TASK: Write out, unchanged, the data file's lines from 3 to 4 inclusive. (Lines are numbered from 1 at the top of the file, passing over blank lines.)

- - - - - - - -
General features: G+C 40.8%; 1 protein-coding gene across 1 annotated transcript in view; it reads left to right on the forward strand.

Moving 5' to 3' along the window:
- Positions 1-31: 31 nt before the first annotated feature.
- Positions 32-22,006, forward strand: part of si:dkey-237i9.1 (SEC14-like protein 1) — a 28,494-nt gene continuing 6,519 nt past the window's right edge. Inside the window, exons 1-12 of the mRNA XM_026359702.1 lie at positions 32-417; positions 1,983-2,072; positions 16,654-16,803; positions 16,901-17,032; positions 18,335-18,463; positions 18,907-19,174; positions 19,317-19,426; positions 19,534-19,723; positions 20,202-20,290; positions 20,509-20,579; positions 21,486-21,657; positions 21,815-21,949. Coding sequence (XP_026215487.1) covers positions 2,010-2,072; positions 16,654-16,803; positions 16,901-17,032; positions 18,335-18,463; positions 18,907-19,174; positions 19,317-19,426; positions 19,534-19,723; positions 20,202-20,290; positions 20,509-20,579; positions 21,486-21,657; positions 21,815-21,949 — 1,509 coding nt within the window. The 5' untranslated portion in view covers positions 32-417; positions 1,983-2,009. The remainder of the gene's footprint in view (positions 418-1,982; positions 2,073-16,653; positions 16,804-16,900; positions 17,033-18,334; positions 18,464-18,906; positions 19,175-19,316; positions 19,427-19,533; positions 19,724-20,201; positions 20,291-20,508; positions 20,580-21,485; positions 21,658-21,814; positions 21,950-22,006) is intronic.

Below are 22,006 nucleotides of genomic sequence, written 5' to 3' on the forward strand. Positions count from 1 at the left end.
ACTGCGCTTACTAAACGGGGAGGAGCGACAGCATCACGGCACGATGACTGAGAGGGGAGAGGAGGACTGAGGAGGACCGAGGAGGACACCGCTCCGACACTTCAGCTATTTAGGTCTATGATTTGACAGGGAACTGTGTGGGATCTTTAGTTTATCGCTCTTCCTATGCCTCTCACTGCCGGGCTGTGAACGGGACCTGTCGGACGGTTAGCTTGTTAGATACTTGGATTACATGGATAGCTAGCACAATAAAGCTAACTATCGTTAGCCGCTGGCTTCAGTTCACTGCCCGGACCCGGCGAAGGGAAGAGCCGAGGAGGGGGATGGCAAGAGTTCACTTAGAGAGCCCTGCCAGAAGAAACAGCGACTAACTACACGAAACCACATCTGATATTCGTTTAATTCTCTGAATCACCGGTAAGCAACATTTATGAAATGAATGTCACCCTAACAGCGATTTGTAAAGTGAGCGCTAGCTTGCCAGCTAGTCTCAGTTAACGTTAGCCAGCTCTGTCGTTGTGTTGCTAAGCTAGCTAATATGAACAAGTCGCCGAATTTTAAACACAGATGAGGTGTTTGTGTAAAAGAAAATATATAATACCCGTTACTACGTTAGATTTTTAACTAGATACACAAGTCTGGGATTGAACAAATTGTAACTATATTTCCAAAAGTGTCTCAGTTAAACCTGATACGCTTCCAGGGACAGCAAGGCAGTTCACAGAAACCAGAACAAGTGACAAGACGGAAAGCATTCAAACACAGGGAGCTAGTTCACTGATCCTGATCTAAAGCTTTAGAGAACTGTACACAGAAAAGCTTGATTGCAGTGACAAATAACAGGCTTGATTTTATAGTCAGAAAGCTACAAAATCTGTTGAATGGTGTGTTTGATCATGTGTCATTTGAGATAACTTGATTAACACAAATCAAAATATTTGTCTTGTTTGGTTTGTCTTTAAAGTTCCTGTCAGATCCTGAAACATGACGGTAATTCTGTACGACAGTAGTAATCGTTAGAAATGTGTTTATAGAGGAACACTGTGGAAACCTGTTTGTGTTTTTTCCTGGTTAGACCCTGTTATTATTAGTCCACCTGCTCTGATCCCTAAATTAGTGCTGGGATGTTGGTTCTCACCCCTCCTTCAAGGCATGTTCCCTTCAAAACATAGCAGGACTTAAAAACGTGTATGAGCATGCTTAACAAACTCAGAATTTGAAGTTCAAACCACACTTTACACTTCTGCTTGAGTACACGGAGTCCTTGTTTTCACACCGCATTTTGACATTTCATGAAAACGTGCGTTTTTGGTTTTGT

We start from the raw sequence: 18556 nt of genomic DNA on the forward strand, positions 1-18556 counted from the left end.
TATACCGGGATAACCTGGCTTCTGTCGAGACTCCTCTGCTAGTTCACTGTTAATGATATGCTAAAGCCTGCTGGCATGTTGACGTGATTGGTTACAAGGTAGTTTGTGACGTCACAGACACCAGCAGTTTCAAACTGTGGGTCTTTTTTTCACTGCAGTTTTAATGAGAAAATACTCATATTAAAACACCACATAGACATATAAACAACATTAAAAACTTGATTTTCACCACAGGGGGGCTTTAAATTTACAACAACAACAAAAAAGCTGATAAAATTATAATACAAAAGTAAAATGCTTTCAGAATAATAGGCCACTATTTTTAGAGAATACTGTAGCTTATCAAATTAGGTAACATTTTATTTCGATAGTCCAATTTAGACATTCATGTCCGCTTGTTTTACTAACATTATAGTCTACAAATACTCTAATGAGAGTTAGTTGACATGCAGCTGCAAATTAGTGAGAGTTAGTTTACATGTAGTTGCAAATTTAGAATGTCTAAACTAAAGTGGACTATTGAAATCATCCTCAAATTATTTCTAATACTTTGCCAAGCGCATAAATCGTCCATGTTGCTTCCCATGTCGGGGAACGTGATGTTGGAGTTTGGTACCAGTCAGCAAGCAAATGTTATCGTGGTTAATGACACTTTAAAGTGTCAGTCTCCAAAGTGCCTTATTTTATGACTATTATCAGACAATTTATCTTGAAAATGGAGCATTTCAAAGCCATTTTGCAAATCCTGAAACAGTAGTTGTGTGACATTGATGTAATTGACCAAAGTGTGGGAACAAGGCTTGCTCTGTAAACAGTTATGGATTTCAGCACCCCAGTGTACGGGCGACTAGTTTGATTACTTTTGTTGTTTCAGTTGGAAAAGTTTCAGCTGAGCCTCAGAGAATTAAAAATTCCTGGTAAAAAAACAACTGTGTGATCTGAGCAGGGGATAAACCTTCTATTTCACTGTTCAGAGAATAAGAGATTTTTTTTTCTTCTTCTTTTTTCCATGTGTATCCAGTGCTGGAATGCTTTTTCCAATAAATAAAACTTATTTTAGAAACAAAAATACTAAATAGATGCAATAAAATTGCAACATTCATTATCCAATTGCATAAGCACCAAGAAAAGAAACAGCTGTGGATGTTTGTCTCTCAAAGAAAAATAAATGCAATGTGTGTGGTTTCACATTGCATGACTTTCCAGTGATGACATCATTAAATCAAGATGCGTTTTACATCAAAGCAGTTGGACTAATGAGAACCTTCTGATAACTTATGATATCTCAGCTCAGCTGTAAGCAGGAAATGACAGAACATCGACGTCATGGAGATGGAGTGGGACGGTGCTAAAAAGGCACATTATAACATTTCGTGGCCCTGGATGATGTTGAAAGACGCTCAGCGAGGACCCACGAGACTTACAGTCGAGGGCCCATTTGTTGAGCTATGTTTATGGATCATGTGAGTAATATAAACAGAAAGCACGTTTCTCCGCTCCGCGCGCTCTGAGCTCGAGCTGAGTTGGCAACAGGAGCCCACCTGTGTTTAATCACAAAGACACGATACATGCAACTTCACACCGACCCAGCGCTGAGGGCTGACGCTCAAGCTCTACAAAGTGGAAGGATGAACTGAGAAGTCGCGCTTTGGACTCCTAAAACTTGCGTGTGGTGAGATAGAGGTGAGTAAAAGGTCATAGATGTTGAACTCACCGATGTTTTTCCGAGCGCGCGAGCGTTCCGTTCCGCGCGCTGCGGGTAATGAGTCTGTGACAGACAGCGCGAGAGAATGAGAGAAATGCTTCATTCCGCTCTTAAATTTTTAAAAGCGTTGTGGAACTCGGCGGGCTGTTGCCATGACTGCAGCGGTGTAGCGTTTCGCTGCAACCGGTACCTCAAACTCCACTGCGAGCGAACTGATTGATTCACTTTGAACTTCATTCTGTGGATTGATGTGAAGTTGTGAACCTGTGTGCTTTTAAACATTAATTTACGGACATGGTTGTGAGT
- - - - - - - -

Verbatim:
- Positions 1-31: 31 nt before the first annotated feature.
- Positions 32-22,006, forward strand: part of si:dkey-237i9.1 (SEC14-like protein 1) — a 28,494-nt gene continuing 6,519 nt past the window's right edge. Inside the window, exons 1-12 of the mRNA XM_026359702.1 lie at positions 32-417; positions 1,983-2,072; positions 16,654-16,803; positions 16,901-17,032; positions 18,335-18,463; positions 18,907-19,174; positions 19,317-19,426; positions 19,534-19,723; positions 20,202-20,290; positions 20,509-20,579; positions 21,486-21,657; positions 21,815-21,949. Coding sequence (XP_026215487.1) covers positions 2,010-2,072; positions 16,654-16,803; positions 16,901-17,032; positions 18,335-18,463; positions 18,907-19,174; positions 19,317-19,426; positions 19,534-19,723; positions 20,202-20,290; positions 20,509-20,579; positions 21,486-21,657; positions 21,815-21,949 — 1,509 coding nt within the window. The 5' untranslated portion in view covers positions 32-417; positions 1,983-2,009. The remainder of the gene's footprint in view (positions 418-1,982; positions 2,073-16,653; positions 16,804-16,900; positions 17,033-18,334; positions 18,464-18,906; positions 19,175-19,316; positions 19,427-19,533; positions 19,724-20,201; positions 20,291-20,508; positions 20,580-21,485; positions 21,658-21,814; positions 21,950-22,006) is intronic.